6.      Daisy Cutter Pale Ale – Half Acre Beer Company
7.      Pullman Brown Ale – Flossmoor Station Restaurant & Brewery
8.      Eugene American Porter – Revolution Brewing
9.      Iron Works Alt – Metropolitan Brewing
10.  Dysfunctionale – Piece Brewery & Pizzaria

Let me know what you would like to see on the list.  I already have a spreadsheet going with a tally of all the beers that the good folks over at r/beer and Beer Advocate have nominated, but please go ahead, add yours to the list.

Monday, June 6, 2011

Review #17 - Flying Dog Double Dog Double Pale Ale

Posted by: Tyler Rippeteau

June 5, 2011

Again, nothing notable about the acquisition of this beer so I’ll skip a long-winded intro on this one.  On a separate note, while we wait for the final three beers from The List to come in, be on the lookout for the announcement of our next project here at 20 Beers in 20 Nights.

ABV: 11.5%
IBUs: 85
Brewery Location: Frederick, Maryland
Style: American Double/Imperial India Pale Ale
Average Beer Advocate Rating: B+/4
My Beer Advocate Rating: B/3.55
Current Number of Reviews/Rank in the Top 20 on Beer Advocate: 849/17th
Brewery Description: Flying Dog Double Dog Double Pale Ale
Bottled On: Vintage 11FF (June 2011)

APPEARANCE:  (3.5 out of 5) The Double Dog Double Pale Ale pours a deep, reddish copper.  A thin, but tenacious and barely off-white head tops the glass and then just sits…and sits…and sits and stays.  Not what you would expect from the beer with a wild-eyed dog on the label.  But really, the head retention was quite nice.  I would have rated the Flying Dog higher if it were not for the near-complete lack of lacing. 

SMELL:  (4 out of 5) This was an unusual beer for me in the smell department.  I can generally tell the strength of the aroma before my nose reaches the glass, but with this offering from Flying Dog my nose was well into the glass before it hit me, and oddly enough, it hit me hard.  When I got nothing on the way in I expected the smell to be weak, but it most certainly was not.  Just well contained in the pint glass I guess.  Probably more of a product of the environment than anything else, but I digress.  The aroma is sweet and malty with a very familiar, but faint smell of wet wood.  It gives creates a very comforting feel.  Again, odd for the rebellious attitude Flying Dog seeks to portray.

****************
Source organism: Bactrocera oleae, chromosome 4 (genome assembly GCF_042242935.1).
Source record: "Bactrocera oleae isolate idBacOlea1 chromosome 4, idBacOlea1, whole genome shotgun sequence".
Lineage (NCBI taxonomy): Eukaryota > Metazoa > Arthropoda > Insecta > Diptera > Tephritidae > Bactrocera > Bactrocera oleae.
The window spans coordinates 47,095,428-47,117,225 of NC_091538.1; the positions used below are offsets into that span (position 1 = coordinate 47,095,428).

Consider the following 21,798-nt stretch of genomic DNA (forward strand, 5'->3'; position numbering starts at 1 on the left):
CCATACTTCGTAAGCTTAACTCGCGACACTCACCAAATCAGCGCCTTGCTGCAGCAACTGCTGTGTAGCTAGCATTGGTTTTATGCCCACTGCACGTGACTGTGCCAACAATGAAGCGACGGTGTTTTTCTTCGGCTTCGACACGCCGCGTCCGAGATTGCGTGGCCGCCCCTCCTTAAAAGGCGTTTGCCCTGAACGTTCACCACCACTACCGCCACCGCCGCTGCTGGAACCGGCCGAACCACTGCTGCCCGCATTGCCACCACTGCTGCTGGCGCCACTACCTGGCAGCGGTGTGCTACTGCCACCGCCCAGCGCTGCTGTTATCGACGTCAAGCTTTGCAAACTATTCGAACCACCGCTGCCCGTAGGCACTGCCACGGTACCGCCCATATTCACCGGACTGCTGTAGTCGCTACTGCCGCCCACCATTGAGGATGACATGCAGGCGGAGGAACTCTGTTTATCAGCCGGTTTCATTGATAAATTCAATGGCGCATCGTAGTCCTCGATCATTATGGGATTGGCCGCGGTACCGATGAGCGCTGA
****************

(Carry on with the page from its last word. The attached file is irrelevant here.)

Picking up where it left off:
TASTE:  (3.5 out of 5) Yep.  That’s certainly 11.5%.  Clocking in as the beer with the highest ABV reviewed on The List so far, the alcohol is very noticeable right off the bat.  It is accompanied, however, by a sweet, strong malty presence before it eventually gives way to a straight-up bitter finish.  The aftertaste is exceptionally dry and the hop character seems quite grassy.  What may be most noticeable, however, is its complete lack of citrus flavors.  Most of the other Double IPAs on the list are loaded with grapefruit and orange, this is most certainly not.  What may be tougher to notice, but is certainly there however, is a subtle note of peat, generally found in scotch, but not something I have ever noticed in a beer before. 

MOUTHFEEL:  (3 out of 5) The Double Dog is fairly oily, but again, just as was the case with the previous review of Victory’s Hop Wallop, this Flying Dog has a rare, dry mouthcoating feel.  That said the high alcohol and hop content make this dry coating less harsh than its Keystone State counterpart. 

OVERALL:  (3.5 out of 5) The Flying Dog Double Dog Double Pale Ale is just as complex as its name is.  There is a lot going on in this beer and while it does all balance out in the end, it takes your palate on a wild ride beforehand.  Four words could be used to describe this beer: All over the place.  That is not necessarily a bad thing, but not necessarily a good one either.

DRAWBACKS:  The lack of focus here was my biggest issue.  I do appreciate Flying Dog’s willingness to experiment and take some risks, but one of the risks in a beer like this is that it can confuse the palate and turn people off.  With all of that said, this is still a good beer and an even better one if you are a DIPA fanatic wanting to break the mold a bit.

SOUND:  I’ve already used some crazy Miles Davis stuff to describe a beer in the past, and I think this one may fall into that category as well.  However, the notes of peat really did make me think of a scotch and it may be more appropriate to be sipping this from a snifter and listening to some Sinatra, even if that would drive the Flying Dog guys nuts.

As a final note, the story of Flying Dog is one of the more unique out there in the craft beer world.  It is worth a visit to their site